Weekly Q&A

Choreographer Mandy Moore on building on ‘Fantasy’ and working with kids on ‘So You Think You Can Dance’

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Mandy Moore is working with the cast of Luxor’s Fantasy for the second time.

You might recognize Mandy Moore from her work on competitive dance shows So You Think You Can Dance and Dancing With the Stars, but the four-time Emmy-nominated choreographer keeps busy long after the cameras stop. Having already choreographed Shania Twain’s Caesars Palace Colosseum show You’re Still the One and the opening to the 2015 run of topless revue Fantasy at Luxor, Moore returns to Vegas to give Fantasy some fresh moves. Moore’s new choreography will debut during the show’s calendar release event in the fall.

How did you get recruited to do the closing number for Fantasy? Funny enough, I’ve known [producer] Anita [Mann] for a long time, and she and I are both involved in the Television Academy here in Los Angeles. I did an event there a couple years ago and ran into her again. She had seen my work on Dancing with the Stars and said, ‘Hey, I would love for you to come in and do a new opening number for my girls over at Fantasy … would you be interested?’ So I went in and redid the opening last year, and she was really happy with it, so she asked me to come in and rework the closing and another number as well … I’m coming in the next couple of weeks to do [the other] number that involves projection screens [and a] magic wall.

Mandy Moore

The new closing number features “Can’t Stop the Feeling” by Justin Timberlake. Who picked that track? Anita is super hands-on with the show and is always thinking about how to change it and always listening to new music, so she sent me the track. It’s a great song, it’s super popular right now, and I think it’s the kind of song that leaves people wanting to dance and party, which is the best way to leave a show.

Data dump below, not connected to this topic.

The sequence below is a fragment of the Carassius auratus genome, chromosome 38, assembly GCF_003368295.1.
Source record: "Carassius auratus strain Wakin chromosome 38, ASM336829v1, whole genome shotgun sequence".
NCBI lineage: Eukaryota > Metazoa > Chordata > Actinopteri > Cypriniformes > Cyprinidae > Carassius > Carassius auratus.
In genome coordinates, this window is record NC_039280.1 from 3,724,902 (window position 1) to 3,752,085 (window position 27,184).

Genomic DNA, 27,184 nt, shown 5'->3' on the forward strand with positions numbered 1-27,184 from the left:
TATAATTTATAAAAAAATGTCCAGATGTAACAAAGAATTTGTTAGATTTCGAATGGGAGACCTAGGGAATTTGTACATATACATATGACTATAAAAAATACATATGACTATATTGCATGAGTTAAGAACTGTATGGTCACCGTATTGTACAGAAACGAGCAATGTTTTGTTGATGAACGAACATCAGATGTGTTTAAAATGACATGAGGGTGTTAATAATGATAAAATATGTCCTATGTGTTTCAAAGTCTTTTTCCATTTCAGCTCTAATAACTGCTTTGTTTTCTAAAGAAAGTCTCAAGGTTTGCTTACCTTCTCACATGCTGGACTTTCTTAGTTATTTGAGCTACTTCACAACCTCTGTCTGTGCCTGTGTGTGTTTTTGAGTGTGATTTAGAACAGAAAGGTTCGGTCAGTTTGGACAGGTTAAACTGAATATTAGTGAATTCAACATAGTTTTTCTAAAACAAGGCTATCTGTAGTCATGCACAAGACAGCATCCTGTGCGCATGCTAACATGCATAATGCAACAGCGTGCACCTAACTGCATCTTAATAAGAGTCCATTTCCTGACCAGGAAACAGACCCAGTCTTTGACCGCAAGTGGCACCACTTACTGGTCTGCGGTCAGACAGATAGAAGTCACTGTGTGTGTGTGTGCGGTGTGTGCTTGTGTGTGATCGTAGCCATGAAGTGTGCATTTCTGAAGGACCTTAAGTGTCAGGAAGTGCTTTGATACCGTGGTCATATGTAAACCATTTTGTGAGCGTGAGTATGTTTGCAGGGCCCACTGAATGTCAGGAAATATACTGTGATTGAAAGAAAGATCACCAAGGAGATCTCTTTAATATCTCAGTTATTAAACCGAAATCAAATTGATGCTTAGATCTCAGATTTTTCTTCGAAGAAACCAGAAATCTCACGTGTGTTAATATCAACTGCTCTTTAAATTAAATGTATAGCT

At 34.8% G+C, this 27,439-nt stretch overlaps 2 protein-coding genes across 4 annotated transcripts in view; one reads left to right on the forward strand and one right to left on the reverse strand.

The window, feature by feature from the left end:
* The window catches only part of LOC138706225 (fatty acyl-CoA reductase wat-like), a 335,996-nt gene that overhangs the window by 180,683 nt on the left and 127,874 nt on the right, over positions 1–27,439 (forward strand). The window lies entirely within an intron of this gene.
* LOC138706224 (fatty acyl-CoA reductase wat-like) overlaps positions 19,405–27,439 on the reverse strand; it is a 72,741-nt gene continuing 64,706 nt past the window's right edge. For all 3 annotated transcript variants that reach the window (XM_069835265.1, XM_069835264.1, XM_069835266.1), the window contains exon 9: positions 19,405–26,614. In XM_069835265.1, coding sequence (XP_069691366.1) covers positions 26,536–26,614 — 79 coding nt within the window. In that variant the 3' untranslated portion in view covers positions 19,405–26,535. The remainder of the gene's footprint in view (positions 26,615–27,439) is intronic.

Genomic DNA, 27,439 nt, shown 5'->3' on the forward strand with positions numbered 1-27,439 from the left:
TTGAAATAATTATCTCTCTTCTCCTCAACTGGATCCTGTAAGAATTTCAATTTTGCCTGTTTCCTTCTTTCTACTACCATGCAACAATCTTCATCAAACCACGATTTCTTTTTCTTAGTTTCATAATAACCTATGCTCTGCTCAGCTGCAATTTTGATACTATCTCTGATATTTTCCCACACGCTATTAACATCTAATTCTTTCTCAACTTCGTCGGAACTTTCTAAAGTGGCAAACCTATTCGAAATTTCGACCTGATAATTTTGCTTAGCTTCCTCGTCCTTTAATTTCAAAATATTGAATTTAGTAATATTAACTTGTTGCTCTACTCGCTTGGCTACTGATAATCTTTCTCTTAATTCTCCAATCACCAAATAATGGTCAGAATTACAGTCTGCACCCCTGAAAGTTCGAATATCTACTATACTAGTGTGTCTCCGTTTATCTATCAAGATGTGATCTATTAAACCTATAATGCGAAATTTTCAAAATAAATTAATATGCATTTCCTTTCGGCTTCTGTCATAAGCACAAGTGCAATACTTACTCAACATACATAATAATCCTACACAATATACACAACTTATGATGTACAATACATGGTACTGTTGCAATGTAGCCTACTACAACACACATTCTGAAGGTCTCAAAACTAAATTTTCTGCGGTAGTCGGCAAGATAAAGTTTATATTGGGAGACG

Did you come across any challenges when creating the choreography? When she first called me and said it was a topless show, I don’t have any experience doing that. It’s not that it’s incredibly complicated, but it’s definitely a different aesthetic. You want to make sure you’re being respectful of the girls and how they move—there’s a certain kind of way you have to create a number for them. Luckily the girls are amazing. They’re so kind, they work so hard, they’re really good dancers, so that was really easy. It was just a matter of finding the right moves that would look good for them. Obviously once you try something it’s a lot easier the second time. [Now] we just know each other. Dance is so much that exchange of vibing off each other and feeling comfortable in the room together.

Were you ever hesitant to do the show because it was a topless production? No, because I know what kind of reputation Anita has. People love her, and she puts together really amazing show. I knew it would be something [where] I felt comfortable with her and I could communicate with her. She just really wants these girls to feel beautiful and confident and amazing, and that’s something I definitely believe in for women. Of course there’s that initial, ‘Oh, I don’t know, I’ve never done that before, hopefully I can do it, I don’t want to mess it up.’ Also I’ve always been someone who enjoys all different kinds of choreography. My career has run that gamut as far as what I’ve been hired to do, so for me it’s just another challenge of trying to figure out how to create something that is entertaining for an audience.

This season of So You Think You Can Dance is totally different in that kids are competing against each other. Is creating choreography for them more difficult, or easier, than previous seasons? It’s a very difficult show. We turn around brand new pieces of art every week. Every week there’s 13 new pieces of dance that have never been seen before, so that alone is difficult. Funny enough, most of my day job is teaching kids, so I’ve traveled around a lot over the last 20, 25 years teaching children.

This next generation has been really fun, because it feels like, ‘Oh yeah, I know how to do this.’ With kids it’s hard because some of them retain the movement better than others or some of them learn faster than others. But for me the biggest challenge is just the turnaround. If we had seven days to be in rehearsal a lot and really finesse things, some of those numbers would turn out a little different. But those kids have been killing it. What they do just week after week is crazy.

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Leslie Ventura is a staff writer at Las Vegas Weekly and Industry Weekly. She’s picked the brains of rock stars ...

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